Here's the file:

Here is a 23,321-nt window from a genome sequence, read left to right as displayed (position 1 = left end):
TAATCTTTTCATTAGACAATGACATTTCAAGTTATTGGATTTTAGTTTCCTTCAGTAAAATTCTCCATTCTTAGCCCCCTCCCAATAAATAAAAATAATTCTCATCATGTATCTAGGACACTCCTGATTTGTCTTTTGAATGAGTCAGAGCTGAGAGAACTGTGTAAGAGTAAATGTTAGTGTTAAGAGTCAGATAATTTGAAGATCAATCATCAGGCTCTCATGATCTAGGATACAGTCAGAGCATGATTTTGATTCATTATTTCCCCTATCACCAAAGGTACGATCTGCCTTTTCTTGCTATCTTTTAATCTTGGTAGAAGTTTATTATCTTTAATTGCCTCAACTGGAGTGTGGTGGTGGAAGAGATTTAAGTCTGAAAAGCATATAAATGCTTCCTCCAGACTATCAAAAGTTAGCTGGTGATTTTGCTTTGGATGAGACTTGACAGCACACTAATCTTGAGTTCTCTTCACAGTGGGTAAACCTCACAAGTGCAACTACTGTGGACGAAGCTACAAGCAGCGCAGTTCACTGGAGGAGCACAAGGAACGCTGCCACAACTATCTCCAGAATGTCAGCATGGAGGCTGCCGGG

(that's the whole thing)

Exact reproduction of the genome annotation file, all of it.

Here is a 23,321-nt window from a genome sequence, read left to right as displayed (position 1 = left end):
TAATCTTTTCATTAGACAATGACATTTCAAGTTATTGGATTTTAGTTTCCTTCAGTAAAATTCTCCATTCTTAGCCCCCTCCCAATAAATAAAAATAATTCTCATCATGTATCTAGGACACTCCTGATTTGTCTTTTGAATGAGTCAGAGCTGAGAGAACTGTGTAAGAGTAAATGTTAGTGTTAAGAGTCAGATAATTTGAAGATCAATCATCAGGCTCTCATGATCTAGGATACAGTCAGAGCATGATTTTGATTCATTATTTCCCCTATCACCAAAGGTACGATCTGCCTTTTCTTGCTATCTTTTAATCTTGGTAGAAGTTTATTATCTTTAATTGCCTCAACTGGAGTGTGGTGGTGGAAGAGATTTAAGTCTGAAAAGCATATAAATGCTTCCTCCAGACTATCAAAAGTTAGCTGGTGATTTTGCTTTGGATGAGACTTGACAGCACACTAATCTTGAGTTCTCTTCACAGTGGGTAAACCTCACAAGTGCAACTACTGTGGACGAAGCTACAAGCAGCGCAGTTCACTGGAGGAGCACAAGGAACGCTGCCACAACTATCTCCAGAATGTCAGCATGGAGGCTGCCGGG